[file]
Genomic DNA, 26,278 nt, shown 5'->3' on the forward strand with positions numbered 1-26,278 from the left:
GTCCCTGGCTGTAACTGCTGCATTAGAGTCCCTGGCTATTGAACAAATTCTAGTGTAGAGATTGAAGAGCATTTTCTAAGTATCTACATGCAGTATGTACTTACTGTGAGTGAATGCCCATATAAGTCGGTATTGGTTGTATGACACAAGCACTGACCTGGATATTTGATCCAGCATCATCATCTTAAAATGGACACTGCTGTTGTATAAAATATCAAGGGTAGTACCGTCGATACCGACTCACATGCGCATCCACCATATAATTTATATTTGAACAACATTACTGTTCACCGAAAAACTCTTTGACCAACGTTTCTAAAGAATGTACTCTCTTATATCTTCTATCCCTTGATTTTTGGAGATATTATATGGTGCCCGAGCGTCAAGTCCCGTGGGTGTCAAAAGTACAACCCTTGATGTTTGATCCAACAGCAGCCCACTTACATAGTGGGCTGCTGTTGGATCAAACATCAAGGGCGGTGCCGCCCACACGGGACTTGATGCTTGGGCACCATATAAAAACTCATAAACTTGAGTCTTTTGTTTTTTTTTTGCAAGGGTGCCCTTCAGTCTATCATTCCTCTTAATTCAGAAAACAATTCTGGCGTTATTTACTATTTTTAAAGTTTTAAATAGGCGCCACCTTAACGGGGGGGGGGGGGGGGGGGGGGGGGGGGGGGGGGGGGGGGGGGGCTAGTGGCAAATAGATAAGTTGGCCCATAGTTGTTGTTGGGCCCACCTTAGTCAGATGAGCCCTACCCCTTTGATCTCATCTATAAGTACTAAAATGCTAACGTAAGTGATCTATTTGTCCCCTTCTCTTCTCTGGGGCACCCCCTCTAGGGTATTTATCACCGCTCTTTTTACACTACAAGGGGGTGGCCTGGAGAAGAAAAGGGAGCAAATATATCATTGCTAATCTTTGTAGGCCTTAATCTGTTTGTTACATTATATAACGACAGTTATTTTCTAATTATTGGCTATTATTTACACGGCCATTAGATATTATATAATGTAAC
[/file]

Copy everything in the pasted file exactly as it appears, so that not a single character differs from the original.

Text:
Genomic DNA, 26,278 nt, shown 5'->3' on the forward strand with positions numbered 1-26,278 from the left:
GTCCCTGGCTGTAACTGCTGCATTAGAGTCCCTGGCTATTGAACAAATTCTAGTGTAGAGATTGAAGAGCATTTTCTAAGTATCTACATGCAGTATGTACTTACTGTGAGTGAATGCCCATATAAGTCGGTATTGGTTGTATGACACAAGCACTGACCTGGATATTTGATCCAGCATCATCATCTTAAAATGGACACTGCTGTTGTATAAAATATCAAGGGTAGTACCGTCGATACCGACTCACATGCGCATCCACCATATAATTTATATTTGAACAACATTACTGTTCACCGAAAAACTCTTTGACCAACGTTTCTAAAGAATGTACTCTCTTATATCTTCTATCCCTTGATTTTTGGAGATATTATATGGTGCCCGAGCGTCAAGTCCCGTGGGTGTCAAAAGTACAACCCTTGATGTTTGATCCAACAGCAGCCCACTTACATAGTGGGCTGCTGTTGGATCAAACATCAAGGGCGGTGCCGCCCACACGGGACTTGATGCTTGGGCACCATATAAAAACTCATAAACTTGAGTCTTTTGTTTTTTTTTTGCAAGGGTGCCCTTCAGTCTATCATTCCTCTTAATTCAGAAAACAATTCTGGCGTTATTTACTATTTTTAAAGTTTTAAATAGGCGCCACCTTAACGGGGGGGGGGGGGGGGGGGGGGGGGGGGGGGGGGGGGGGGGGGGCTAGTGGCAAATAGATAAGTTGGCCCATAGTTGTTGTTGGGCCCACCTTAGTCAGATGAGCCCTACCCCTTTGATCTCATCTATAAGTACTAAAATGCTAACGTAAGTGATCTATTTGTCCCCTTCTCTTCTCTGGGGCACCCCCTCTAGGGTATTTATCACCGCTCTTTTTACACTACAAGGGGGTGGCCTGGAGAAGAAAAGGGAGCAAATATATCATTGCTAATCTTTGTAGGCCTTAATCTGTTTGTTACATTATATAACGACAGTTATTTTCTAATTATTGGCTATTATTTACACGGCCATTAGATATTATATAATGTAAC